Producer Jimmy Bowen • Interview, 2014
Interviews • 2h 2m
Jimmy Bowen, an outspoken former recording executive, discusses his long career in Nashville during this two-hour conversation, held at the Country Music Hall of Fame and Museum on April 12, 2014. A producer for Reba McEntire and Hank Williams Jr., he shares his approach to studio work and as an industry leader.
Bowen reflects on his years as bass player and singer for the rockabilly band Buddy Knox & the Rhythm Orchids, which scored a #1 pop hit in 1957 with “Party Doll” (sung by Knox) backed with “I’m Stickin’ with You” (#14), issued under Bowen’s name. “When the girls quit screaming, I could hear myself sing,” Bowen says. “It was pretty obvious I needed to find another way to make a living.”
Bowen then built the foundation for his industry career in the 1960s by producing artists such as Sammy Davis Jr., Dean Martin, and Frank Sinatra. Upon moving to Nashville in 1977, Bowen received an informal education about classic country artists and the city’s music industry from Tompall Glaser. For the next eighteen years, Bowen’s influence as a savvy and often controversial label executive significantly shaped the careers of Garth Brooks, Reba McEntire, George Strait, and Hank Williams Jr., often by simply allowing them to be true to their own creative vision. “With any artist,” he said, “the music is theirs. The musicians’ and the producer’s role is to help support the artist.”
Throughout his time in Nashville, Bowen held top roles at labels including Reprise, MGM, MCA, Elektra/Asylum, Warner Bros., Universal, and Capitol. He led the campaign to increase labels’ budgets for their country music departments, promoted the transformation from analog to digital recording, increased pay for musicians, put women in positions of authority, and advanced the careers of other executives. He also tapped musicians such as Tony Brown and James Stroud for executive posts, which he believed gave the label an edge and artists a strong reason to sign with the labels.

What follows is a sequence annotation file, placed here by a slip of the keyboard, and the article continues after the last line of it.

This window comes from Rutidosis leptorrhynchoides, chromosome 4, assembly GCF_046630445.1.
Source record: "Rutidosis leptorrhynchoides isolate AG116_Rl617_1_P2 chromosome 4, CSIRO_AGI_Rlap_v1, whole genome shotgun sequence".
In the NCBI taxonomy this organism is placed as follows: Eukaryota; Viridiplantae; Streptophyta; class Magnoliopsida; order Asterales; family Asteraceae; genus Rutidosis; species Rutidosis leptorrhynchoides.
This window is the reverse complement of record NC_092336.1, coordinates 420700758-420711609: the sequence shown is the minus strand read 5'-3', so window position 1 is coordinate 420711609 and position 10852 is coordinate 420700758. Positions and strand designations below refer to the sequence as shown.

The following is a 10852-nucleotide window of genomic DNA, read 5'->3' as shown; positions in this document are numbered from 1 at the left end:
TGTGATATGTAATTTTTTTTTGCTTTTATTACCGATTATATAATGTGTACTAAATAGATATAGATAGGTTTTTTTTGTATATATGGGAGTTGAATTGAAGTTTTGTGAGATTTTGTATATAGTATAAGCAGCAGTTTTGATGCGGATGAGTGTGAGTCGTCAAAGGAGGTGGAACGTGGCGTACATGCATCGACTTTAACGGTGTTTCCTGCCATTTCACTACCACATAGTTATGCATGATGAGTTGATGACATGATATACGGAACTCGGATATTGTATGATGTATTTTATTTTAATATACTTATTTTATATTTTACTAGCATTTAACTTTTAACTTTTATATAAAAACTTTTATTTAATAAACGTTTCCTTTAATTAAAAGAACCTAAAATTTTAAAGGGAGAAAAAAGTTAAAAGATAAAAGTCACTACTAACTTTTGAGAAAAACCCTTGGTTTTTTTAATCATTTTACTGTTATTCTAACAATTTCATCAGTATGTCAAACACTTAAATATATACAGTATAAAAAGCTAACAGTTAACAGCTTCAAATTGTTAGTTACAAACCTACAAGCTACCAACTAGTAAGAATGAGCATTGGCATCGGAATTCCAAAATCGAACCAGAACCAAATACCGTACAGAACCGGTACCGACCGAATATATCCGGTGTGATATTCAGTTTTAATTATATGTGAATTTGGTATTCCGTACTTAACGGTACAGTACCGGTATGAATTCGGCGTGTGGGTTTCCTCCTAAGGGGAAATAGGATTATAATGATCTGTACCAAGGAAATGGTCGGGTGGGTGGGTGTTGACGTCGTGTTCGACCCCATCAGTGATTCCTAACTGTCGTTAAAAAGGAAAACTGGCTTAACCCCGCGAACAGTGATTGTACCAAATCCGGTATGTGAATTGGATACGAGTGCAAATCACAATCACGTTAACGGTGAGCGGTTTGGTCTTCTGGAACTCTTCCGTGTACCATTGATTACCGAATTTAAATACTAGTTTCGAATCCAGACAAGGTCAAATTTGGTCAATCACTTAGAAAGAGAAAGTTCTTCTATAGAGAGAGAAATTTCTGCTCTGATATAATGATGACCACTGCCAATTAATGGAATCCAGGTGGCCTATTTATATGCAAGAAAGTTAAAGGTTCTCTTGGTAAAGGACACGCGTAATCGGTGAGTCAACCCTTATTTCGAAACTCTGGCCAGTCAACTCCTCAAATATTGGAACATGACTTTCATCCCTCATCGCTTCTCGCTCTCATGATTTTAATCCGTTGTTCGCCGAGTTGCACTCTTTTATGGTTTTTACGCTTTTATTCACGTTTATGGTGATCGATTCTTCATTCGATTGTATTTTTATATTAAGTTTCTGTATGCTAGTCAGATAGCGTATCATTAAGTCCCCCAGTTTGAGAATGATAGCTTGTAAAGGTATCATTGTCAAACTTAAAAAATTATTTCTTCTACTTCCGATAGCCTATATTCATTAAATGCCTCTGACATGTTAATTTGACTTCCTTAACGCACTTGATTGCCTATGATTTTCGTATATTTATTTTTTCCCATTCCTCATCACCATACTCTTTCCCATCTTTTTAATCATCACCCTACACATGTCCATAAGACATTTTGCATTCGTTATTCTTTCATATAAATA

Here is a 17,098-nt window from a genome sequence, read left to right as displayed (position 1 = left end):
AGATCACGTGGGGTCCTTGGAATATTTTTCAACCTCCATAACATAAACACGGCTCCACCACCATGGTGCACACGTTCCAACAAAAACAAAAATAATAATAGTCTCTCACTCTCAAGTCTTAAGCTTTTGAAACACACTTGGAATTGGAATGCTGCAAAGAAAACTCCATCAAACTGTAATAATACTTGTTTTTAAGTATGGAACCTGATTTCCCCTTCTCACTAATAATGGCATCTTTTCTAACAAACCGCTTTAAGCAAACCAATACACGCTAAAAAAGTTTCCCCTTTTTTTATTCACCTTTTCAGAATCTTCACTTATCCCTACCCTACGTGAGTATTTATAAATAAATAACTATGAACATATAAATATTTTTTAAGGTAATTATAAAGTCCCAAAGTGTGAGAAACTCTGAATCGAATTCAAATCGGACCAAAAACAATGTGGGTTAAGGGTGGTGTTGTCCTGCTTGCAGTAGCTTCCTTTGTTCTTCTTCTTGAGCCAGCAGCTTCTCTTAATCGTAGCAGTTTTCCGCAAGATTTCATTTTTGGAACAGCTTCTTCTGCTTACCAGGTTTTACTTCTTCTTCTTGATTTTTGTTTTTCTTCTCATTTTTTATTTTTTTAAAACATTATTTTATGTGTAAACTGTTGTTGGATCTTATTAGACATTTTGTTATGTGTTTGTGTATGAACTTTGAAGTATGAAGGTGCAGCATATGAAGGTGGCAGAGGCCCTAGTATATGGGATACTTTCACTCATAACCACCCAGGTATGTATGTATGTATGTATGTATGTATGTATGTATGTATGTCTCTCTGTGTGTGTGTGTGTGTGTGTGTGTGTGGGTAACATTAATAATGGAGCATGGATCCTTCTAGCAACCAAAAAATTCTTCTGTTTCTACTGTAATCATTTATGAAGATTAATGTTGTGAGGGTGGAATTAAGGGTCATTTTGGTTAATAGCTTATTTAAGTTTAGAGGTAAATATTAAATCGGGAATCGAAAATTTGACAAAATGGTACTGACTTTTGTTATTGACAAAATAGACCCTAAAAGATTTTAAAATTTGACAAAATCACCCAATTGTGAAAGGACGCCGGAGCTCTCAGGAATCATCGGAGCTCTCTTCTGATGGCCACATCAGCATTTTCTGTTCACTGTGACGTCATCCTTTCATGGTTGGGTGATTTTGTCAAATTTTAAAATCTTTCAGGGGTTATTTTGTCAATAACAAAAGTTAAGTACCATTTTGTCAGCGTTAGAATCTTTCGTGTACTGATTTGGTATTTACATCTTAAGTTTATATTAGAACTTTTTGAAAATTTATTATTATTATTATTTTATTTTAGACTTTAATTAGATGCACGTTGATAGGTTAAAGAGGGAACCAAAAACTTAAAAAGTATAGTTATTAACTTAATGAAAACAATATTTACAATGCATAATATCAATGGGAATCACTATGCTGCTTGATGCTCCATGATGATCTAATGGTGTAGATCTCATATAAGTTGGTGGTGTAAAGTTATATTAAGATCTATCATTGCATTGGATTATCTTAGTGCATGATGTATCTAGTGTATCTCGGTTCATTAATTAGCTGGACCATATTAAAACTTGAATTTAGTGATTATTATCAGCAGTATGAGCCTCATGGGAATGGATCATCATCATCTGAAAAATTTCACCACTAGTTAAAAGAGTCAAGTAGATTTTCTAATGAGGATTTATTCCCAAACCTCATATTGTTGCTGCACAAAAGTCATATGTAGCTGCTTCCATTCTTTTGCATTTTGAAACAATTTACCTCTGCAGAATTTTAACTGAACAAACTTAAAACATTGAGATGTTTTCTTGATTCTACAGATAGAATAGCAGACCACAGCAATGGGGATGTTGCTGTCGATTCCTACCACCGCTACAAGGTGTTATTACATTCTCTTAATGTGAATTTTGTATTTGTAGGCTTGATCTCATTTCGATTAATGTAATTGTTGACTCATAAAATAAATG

After undergoing surgery for thyroid cancer, Bowen moved to Hawaii in 1995 to recuperate, and largely remained in retirement.
Summing up the lessons of his Nashville years, Bowen says, “First, country music sounds as good as any genre. . . . Second, there is no limit to what country-based singers can do with their art. Tompall Glaser taught me respect for country music and its history. I got to work closely with many great artists, and I played a small part in the career of the most successful country artist of all, Garth Brooks. It was a great ride.”
Explore the Museum’s public programming: https://countrymusichalloffame.org/plan-your-visit/exhibits-activities/public-programs/
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